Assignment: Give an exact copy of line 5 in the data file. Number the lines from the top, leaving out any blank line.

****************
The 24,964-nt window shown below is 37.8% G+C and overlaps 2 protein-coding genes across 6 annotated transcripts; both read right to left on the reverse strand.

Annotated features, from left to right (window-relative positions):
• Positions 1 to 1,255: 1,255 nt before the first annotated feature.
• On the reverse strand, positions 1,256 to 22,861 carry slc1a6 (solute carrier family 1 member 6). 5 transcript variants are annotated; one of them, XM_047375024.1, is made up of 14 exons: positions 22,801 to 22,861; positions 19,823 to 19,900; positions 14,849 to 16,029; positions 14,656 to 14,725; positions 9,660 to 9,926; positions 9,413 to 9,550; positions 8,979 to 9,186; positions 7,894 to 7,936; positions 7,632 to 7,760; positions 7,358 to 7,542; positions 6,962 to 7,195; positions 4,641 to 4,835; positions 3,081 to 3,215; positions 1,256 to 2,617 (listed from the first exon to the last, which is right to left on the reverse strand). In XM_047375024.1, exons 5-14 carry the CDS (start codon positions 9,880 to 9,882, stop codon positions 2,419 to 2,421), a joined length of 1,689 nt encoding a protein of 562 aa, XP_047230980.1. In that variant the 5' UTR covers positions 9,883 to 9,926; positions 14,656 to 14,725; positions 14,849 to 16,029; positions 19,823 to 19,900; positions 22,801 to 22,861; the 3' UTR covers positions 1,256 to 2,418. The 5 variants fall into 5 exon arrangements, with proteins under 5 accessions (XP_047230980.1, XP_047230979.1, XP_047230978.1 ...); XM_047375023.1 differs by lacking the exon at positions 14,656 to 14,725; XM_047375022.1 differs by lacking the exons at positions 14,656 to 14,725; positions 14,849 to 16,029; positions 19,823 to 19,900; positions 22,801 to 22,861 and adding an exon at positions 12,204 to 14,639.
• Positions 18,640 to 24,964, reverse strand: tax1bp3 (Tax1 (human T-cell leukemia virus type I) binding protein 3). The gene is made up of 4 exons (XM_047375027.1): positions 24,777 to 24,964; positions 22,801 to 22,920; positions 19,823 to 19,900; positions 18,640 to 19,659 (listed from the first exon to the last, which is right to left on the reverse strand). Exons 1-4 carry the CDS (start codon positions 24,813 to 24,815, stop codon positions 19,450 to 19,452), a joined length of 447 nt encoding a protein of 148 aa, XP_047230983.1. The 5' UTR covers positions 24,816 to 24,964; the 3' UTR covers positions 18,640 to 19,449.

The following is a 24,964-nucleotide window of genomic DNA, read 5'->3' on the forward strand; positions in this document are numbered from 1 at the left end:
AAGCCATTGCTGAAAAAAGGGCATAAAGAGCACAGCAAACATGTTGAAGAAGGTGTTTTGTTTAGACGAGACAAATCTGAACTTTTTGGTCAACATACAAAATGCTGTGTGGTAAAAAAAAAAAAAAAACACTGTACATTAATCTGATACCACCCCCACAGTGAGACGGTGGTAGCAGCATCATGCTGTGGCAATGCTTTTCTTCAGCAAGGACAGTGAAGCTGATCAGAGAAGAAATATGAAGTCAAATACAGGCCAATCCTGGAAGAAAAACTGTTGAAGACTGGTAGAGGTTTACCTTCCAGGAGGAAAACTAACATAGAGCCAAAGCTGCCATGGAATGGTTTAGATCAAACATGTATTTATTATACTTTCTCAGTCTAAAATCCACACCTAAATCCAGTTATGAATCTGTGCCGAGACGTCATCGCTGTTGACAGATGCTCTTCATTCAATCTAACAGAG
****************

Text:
• Positions 18,640 to 24,964, reverse strand: tax1bp3 (Tax1 (human T-cell leukemia virus type I) binding protein 3). The gene is made up of 4 exons (XM_047375027.1): positions 24,777 to 24,964; positions 22,801 to 22,920; positions 19,823 to 19,900; positions 18,640 to 19,659 (listed from the first exon to the last, which is right to left on the reverse strand). Exons 1-4 carry the CDS (start codon positions 24,813 to 24,815, stop codon positions 19,450 to 19,452), a joined length of 447 nt encoding a protein of 148 aa, XP_047230983.1. The 5' UTR covers positions 24,816 to 24,964; the 3' UTR covers positions 18,640 to 19,449.